The Prime Minister was severely shaken by the vote of the House of Commons to reject military action against President Assad in 2013. This was a military course which was decided upon in a very short time scale, in discussion with allies including France and the United States.

As we all know, Parliament, led by Ed Miliband’s Labour Opposition and supported by a significant number of Conservative MPs, voted against the Government’s proposals. David Cameron's reaction to that vote was one of immediate petulance. He ruled out military action, actually going beyond the position of most of his opponents. The proposed action against Assad action was stressed at the time by President Obama to be very limited in scope and directed specifically against the use of chemical weapons. It was not intended to lead to the political end of President Assad and no argument was made by the governments either in the United States or in the UK that this was an aim. What was proposed was short, sharp military action to deal specifically with the threat of chemical weapons. Following the vote in the House of Commons, there was an immediate reaction from both United States and France. I was an Opposition spokesman at the time, and at the beginning of the week, when the vote was taken, France was very strident in its support for military action. The House of Commons vote changed the position immediately and the language that was used by President Obama, by John Kerry and others .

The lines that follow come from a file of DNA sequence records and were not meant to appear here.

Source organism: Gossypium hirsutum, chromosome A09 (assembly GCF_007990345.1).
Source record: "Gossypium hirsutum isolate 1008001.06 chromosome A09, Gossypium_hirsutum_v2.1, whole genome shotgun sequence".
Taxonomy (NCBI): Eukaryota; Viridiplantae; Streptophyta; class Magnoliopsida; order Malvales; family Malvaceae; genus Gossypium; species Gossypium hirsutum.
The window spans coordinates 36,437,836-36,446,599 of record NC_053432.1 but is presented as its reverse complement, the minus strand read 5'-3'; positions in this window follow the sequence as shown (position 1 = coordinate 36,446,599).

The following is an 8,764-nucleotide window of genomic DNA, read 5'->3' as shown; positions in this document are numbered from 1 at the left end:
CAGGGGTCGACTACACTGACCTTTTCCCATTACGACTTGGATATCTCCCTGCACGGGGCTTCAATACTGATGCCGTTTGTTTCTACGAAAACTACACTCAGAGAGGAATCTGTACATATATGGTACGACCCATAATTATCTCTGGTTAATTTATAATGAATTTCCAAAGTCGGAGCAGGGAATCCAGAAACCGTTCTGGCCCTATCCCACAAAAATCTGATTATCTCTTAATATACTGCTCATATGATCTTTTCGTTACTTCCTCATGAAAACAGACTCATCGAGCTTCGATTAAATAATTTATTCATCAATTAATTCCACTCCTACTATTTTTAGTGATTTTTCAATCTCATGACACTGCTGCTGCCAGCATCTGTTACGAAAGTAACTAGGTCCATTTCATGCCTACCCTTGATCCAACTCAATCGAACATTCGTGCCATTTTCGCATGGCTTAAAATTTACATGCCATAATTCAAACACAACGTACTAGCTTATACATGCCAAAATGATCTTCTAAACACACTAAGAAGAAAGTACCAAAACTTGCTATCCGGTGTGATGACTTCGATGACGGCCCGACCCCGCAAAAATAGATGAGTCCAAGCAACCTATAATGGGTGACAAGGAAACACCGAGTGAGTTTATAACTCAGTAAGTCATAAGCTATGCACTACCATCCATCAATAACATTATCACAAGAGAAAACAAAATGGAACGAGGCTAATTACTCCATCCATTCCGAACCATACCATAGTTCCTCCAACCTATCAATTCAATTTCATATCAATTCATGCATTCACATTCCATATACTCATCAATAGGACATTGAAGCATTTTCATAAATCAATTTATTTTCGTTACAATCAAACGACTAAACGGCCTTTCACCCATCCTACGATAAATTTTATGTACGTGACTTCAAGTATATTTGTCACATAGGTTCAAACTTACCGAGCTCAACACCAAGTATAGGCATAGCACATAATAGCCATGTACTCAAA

The chemical weapons threat was the focus of negotiation and agreement, involving Russian foreign minister Sergei Lavrov and his connections with Syria.  The result was that Assad agreed to dispense with chemical weapons on a consensual basis and no military action took place.

David Cameron felt humiliated by this outcome and loses no opportunity to suggest that the decision was wrong.  He is determined that he should revisit the issue of bombing in Syria, though now action there has elided to action against Islamic State. He has delegated Michael Fallon to prepare the ground for a vote on military action in Parliament. Fallon is the most political of Defence Secretaries - before he became a minister he was regularly presented by the Conservative party as its attack dog against Labour. He gives me the impression of putting the Conservative Party’s interest, at all times, above the national interest. Nothing in his tenure at Defence has changed my view of him.